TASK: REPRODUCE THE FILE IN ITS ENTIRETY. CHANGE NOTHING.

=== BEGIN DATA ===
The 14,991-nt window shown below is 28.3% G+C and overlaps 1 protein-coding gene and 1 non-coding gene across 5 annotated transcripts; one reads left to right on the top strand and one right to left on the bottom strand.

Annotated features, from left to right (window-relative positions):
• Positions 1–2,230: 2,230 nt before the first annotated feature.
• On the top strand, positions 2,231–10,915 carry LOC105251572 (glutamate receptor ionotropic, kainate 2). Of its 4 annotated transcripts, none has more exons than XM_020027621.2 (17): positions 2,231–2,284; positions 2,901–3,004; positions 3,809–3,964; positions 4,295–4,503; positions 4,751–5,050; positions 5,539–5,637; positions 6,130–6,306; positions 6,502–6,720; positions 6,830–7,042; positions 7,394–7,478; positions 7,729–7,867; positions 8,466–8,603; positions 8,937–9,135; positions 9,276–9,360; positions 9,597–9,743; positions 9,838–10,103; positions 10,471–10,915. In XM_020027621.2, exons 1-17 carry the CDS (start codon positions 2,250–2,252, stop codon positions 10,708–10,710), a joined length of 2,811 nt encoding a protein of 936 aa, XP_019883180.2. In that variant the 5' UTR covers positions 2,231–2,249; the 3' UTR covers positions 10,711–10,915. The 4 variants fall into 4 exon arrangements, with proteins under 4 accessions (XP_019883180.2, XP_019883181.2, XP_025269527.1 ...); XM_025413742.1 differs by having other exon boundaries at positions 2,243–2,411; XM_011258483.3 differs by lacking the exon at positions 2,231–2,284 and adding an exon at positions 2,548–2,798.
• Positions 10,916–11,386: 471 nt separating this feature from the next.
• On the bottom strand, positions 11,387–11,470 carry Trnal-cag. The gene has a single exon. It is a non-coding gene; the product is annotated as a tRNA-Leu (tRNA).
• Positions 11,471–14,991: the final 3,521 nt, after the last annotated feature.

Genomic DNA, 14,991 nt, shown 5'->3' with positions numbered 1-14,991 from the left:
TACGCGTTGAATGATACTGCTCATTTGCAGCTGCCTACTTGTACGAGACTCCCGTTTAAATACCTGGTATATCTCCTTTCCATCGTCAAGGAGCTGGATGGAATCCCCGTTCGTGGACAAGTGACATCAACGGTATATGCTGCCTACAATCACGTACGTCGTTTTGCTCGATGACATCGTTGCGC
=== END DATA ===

The 14,991-nt window shown below is 28.3% G+C and overlaps 1 protein-coding gene and 1 non-coding gene across 5 annotated transcripts; one reads left to right on the top strand and one right to left on the bottom strand.

Annotated features, from left to right (window-relative positions):
• Positions 1–2,230: 2,230 nt before the first annotated feature.
• On the top strand, positions 2,231–10,915 carry LOC105251572 (glutamate receptor ionotropic, kainate 2). Of its 4 annotated transcripts, none has more exons than XM_020027621.2 (17): positions 2,231–2,284; positions 2,901–3,004; positions 3,809–3,964; positions 4,295–4,503; positions 4,751–5,050; positions 5,539–5,637; positions 6,130–6,306; positions 6,502–6,720; positions 6,830–7,042; positions 7,394–7,478; positions 7,729–7,867; positions 8,466–8,603; positions 8,937–9,135; positions 9,276–9,360; positions 9,597–9,743; positions 9,838–10,103; positions 10,471–10,915. In XM_020027621.2, exons 1-17 carry the CDS (start codon positions 2,250–2,252, stop codon positions 10,708–10,710), a joined length of 2,811 nt encoding a protein of 936 aa, XP_019883180.2. In that variant the 5' UTR covers positions 2,231–2,249; the 3' UTR covers positions 10,711–10,915. The 4 variants fall into 4 exon arrangements, with proteins under 4 accessions (XP_019883180.2, XP_019883181.2, XP_025269527.1 ...); XM_025413742.1 differs by having other exon boundaries at positions 2,243–2,411; XM_011258483.3 differs by lacking the exon at positions 2,231–2,284 and adding an exon at positions 2,548–2,798.
• Positions 10,916–11,386: 471 nt separating this feature from the next.
• On the bottom strand, positions 11,387–11,470 carry Trnal-cag. The gene has a single exon. It is a non-coding gene; the product is annotated as a tRNA-Leu (tRNA).
• Positions 11,471–14,991: the final 3,521 nt, after the last annotated feature.

Genomic DNA, 14,991 nt, shown 5'->3' with positions numbered 1-14,991 from the left:
TACGCGTTGAATGATACTGCTCATTTGCAGCTGCCTACTTGTACGAGACTCCCGTTTAAATACCTGGTATATCTCCTTTCCATCGTCAAGGAGCTGGATGGAATCCCCGTTCGTGGACAAGTGACATCAACGGTATATGCTGCCTACAATCACGTACGTCGTTTTGCTCGATGACATCGTTGCGC